Michael Northrop On The Blizzard That Rages In This Month's Trapped
Michael Northrop has us crossing our fingers that none of the winter’s snowstorms turns into the serious natural disaster that occurs in the author’s new YA, Trapped. The tale follows teen Scotty Weems and six other students who are stuck in a high school as a monster blizzard rages outside.
Let me begin this the way I begin so many things, with a crippling admission. I watch a lot of documentaries. Not like a few here and there: a lot. My favorites are usually about nature in some way, either animals on their home turf or people trying to navigate the natural world. Let’s just say I’m not the sort of guy to miss Shark Week.
Usually, this is just a nerdy thing I do, but every once in a while it serves a purpose. A few years ago, I was watching a documentary about the whaleship Essex. It was sunk by a whale in 1820—there’s karma for you—and the survivors clambered into small whaleboats, where they drifted for months, resorted to cannibalism, and mostly died anyway. The sinking, by a massive sperm whale, was the inspiration for Moby-Dick; the drifting was the inspiration for my second novel, Trapped. (And yes, I used a semicolon just so those books would be mentioned in the same sentence.)
I’d already read a book about the Essex—Nathaniel Philbrick’s amazing In the Heart of the Sea—so I’d thought about those poor starving wretches before. The idea of being stranded in nature is fascinating because nature can kill you or it can keep you alive, but it truly doesn’t care one way or the other. I started thinking about variations on that basic theme: other places where people could be stranded. When I came to a high school, I thought, that’s a YA novel. So that was the where, and snow was an easy choice for the how, because I grew up in a very snowy part of New England.
The next piece was the narrator, Scotty Weems. I develop an almost obsessive devotion to my narrators. Once I get a good sense of who they are, the manuscript becomes theirs as much as mine. That was definitely the case with Micheal in Gentlemen, and I knew it would happen in Trapped.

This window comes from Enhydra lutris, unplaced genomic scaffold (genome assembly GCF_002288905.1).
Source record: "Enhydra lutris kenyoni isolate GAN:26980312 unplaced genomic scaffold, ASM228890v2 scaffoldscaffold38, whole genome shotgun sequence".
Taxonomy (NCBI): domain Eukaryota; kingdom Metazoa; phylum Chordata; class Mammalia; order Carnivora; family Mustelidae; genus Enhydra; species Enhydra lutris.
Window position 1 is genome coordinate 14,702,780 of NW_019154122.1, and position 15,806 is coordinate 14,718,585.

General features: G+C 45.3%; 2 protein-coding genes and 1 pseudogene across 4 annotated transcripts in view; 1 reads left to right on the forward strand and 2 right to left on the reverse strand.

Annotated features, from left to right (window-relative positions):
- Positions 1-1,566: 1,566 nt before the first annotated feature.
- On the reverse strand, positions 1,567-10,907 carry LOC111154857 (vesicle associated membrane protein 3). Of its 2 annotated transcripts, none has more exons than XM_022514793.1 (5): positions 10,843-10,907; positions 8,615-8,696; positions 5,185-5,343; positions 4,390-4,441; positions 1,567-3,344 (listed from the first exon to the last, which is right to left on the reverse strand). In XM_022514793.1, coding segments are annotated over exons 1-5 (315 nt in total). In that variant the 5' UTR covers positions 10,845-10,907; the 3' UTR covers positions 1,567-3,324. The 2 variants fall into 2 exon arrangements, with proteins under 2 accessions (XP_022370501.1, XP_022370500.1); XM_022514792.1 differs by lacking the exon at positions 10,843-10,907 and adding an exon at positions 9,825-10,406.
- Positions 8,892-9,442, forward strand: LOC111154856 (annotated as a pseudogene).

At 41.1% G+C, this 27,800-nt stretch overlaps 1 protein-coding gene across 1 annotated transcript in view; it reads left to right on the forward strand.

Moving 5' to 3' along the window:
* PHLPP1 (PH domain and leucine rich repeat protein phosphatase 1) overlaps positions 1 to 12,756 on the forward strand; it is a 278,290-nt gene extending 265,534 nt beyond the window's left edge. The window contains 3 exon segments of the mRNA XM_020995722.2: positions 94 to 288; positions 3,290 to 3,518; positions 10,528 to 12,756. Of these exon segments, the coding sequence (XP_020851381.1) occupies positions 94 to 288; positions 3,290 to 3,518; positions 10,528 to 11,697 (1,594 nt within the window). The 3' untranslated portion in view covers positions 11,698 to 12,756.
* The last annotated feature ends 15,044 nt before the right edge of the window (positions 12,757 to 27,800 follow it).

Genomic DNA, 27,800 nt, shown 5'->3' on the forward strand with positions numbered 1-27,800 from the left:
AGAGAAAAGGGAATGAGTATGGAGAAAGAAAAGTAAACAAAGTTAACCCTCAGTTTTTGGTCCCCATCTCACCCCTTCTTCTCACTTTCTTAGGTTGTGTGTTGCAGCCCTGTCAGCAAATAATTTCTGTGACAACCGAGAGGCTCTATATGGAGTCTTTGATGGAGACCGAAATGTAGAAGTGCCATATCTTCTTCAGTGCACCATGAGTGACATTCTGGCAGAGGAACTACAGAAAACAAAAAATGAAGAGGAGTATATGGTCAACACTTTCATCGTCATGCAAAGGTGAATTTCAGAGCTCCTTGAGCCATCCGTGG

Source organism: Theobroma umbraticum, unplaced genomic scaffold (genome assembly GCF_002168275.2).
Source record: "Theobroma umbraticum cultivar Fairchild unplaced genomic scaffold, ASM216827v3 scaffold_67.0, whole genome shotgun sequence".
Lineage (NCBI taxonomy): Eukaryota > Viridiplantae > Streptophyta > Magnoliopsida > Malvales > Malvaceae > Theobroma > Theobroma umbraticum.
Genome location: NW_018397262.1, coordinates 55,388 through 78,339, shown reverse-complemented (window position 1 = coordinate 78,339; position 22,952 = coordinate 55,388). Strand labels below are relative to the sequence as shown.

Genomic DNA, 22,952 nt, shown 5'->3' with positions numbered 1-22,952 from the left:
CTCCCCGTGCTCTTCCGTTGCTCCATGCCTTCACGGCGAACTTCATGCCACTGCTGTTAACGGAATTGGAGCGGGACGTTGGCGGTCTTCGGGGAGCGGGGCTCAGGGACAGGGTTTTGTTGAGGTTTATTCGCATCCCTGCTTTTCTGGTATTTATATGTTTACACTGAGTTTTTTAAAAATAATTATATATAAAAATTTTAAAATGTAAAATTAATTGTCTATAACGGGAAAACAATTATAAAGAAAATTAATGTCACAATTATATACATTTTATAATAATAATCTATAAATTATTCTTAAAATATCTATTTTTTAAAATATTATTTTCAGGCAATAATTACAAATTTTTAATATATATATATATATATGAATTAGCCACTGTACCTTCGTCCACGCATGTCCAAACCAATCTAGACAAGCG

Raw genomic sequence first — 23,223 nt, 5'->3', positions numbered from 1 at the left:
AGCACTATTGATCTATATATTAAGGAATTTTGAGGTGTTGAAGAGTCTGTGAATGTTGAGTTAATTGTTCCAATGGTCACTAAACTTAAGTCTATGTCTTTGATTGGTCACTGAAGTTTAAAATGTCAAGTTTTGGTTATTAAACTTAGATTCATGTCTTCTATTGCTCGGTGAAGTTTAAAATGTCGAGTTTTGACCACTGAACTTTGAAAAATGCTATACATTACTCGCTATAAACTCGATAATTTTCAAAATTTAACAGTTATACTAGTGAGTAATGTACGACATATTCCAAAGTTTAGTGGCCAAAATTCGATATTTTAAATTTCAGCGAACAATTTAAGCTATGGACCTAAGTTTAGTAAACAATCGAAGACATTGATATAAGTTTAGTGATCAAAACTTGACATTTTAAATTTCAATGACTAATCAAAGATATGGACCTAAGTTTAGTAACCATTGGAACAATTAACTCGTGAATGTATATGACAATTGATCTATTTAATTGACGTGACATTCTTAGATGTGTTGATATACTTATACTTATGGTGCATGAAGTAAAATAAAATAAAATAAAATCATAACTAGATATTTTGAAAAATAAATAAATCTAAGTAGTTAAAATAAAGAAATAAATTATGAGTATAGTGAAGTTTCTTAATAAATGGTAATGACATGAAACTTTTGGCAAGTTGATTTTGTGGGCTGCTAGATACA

I knew two things about Scotty right away, his name and his basic place in the school’s social structure. Micheal, Mixer, and Bones were on the margins in Gentlemen, and I decided that Scotty and his friends would be more or less in the middle: not underachievers and not overachievers. Scotty gets good grades, but not great ones. He isn’t a star on the basketball team, but he’s got a good shot at a varsity letter.
Then I assembled the rest of the characters and let them begin interacting. All that was left for me to do was to make their lives a freezing, claustrophobic nightmare. It’s not the sort of job description that looks good on a resume, but I had a lot of fun with it. The structure was clear to me from the get-go: the pressure would increase in the same constant, unrelenting way as the snow. As the snow got deeper, the pressure would get higher. I felt like readers would intuitively grasp what was going on with that, and I could just keep it up until something gave.
The biggest challenge was resisting the temptation to have too much go wrong too quickly. I knew what the main perils would be—no power, no heat, communication cut off, the pipes, the building—and the order was fairly clear. What I had to do was come up with a few more things and release them in a slow drip. The irony is that increasing the pressure slowly and steadily made the pace of the story faster and faster.
The heat is a good example. First it shut off, providing a good (bad), dramatic event, and then the last remnants of it began to slowly leak out of the old building. Eventually, it became almost as cold inside as outside. And that’s how it came together. The characters interacted with each other and reacted to their changing situation. They cooperated to an extent that frankly surprised me, but I just kept increasing the pressure on them.
The other decision I made was to keep the focus extremely tight: Trapped is the story of that group of teens. For most of the book, the outside world is not allowed in, apart from little snippets or glimpses here or there. In that sense, it’s very claustrophobic and almost like a play, and that goes back to the original idea: a group of people stranded by nature. Nature doesn’t care about them one way or the other, but it’s the backdrop and the impetus for everything they do.
- Michael Northrop
You can find out what happens to Scotty and the six other students in Trapped, which is in stores now!